Next, Florim and I went to speak to a number of crane companies, which was very interesting. For instance I was unclear about how hooks get specced to cranes. Does this depend upon model or size of the crane? What arguments are there for single vs. double hook, who makes the hooks, how much variability is there in the different models of hooks? Again, this is one of these topics that superficially seems really straight-forward, in truth thug, you can spend a while talking about it. The hooks are specced by the customer based on their needs, the manufacturer of the crane buys them from a hook manufacturers, of which there are three or four world wide and then certifies the crane and hook according to the machinery directive.
Next we started discussing attachment options: What scenarios could we envisage attaching to cranes in? We decided there were two generic situations. First, attachment to crane, placement of chains or slings from hook, transfer and anchor climber to tree, cut limb. The other option is in the case of the felling of a tree that is structurally compromised and a transfer of the climber to the tree is no option. In this case the use of two cranes may be a viable alternative, with one crane being used to lift the load and the second to secure the climber.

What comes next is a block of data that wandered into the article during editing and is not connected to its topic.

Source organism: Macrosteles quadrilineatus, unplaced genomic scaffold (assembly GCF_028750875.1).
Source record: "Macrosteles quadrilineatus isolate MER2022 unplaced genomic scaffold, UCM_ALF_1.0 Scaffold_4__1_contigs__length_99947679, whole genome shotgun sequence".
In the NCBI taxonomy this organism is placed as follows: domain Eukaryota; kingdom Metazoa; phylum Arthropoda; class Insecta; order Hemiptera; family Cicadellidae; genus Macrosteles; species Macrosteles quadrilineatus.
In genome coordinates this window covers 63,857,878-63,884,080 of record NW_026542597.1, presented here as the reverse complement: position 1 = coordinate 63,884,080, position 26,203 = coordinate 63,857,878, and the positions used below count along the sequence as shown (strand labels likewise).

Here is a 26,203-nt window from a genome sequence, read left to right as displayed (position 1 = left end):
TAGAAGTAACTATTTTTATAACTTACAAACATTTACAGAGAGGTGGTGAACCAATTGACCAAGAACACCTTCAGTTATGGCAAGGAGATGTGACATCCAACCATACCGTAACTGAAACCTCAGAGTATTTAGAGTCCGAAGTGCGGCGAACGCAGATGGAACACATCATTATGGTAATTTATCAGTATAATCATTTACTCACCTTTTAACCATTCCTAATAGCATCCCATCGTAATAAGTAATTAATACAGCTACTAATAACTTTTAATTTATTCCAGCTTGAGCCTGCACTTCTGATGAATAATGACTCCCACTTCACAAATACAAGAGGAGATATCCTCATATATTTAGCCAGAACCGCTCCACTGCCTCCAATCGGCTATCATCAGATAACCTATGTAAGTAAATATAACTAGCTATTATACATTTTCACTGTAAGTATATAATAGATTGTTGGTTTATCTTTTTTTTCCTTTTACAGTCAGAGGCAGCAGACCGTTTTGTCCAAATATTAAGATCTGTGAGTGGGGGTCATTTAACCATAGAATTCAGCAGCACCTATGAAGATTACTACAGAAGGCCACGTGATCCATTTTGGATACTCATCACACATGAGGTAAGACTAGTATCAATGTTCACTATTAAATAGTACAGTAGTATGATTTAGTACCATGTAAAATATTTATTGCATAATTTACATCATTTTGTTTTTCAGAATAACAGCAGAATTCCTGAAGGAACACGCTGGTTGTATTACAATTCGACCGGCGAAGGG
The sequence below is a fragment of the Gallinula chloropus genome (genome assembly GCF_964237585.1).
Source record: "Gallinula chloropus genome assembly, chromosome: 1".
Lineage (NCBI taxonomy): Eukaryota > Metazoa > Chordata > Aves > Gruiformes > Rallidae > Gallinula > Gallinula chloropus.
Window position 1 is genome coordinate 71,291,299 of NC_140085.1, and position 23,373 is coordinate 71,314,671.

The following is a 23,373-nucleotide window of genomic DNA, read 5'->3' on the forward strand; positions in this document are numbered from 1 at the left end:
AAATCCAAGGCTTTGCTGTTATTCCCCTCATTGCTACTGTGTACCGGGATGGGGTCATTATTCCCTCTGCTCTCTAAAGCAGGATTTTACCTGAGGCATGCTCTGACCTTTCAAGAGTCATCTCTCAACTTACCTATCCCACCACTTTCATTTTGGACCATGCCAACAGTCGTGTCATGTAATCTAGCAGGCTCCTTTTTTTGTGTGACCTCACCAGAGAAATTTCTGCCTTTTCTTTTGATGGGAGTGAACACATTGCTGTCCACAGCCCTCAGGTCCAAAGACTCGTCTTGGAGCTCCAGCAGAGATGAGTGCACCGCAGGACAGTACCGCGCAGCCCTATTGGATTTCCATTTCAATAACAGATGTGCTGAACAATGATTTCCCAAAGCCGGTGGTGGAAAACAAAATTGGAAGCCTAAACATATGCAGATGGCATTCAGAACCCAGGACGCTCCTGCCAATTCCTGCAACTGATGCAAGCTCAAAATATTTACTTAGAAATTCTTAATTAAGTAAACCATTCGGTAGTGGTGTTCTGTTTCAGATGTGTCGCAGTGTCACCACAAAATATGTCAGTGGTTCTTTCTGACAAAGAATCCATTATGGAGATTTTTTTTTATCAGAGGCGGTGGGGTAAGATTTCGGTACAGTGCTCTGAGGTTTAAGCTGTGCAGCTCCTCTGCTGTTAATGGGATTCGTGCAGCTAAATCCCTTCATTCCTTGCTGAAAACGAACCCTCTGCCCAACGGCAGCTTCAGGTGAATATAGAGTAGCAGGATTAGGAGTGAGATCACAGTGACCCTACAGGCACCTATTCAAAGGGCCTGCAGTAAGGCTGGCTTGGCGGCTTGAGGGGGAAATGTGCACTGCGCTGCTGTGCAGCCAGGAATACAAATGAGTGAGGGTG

We discussed various attachment options, directly into the hook, on the neck of the hook above the gate, to the hook block, backed up options, attached to the neck of the hook as well as to the hook block. There are any number of permutations conceivable, however, I strongly feel it to be advisable to keep you PPE and the load separate, i.e. have the attachment outside of the hook, on the neck of the hook and to establish a back up to the block. If the climber is remaining on the crane, as in option two described above, a permanent back up may be worth considering, running a back up device on a secondary line.
Primarily the aim of the workshop was to clarify that there is plenty to discuss in this matter, to ask questions and to establish some generic red threads that people may want to consider when configuring their systems onto the hook.
It’s been a truly busy week. I was thinking about how to sum it up on the drive back home from Augsburg – and realized it’d turn into a monster post! I therefore have decided to split it up into multiple shorter posts.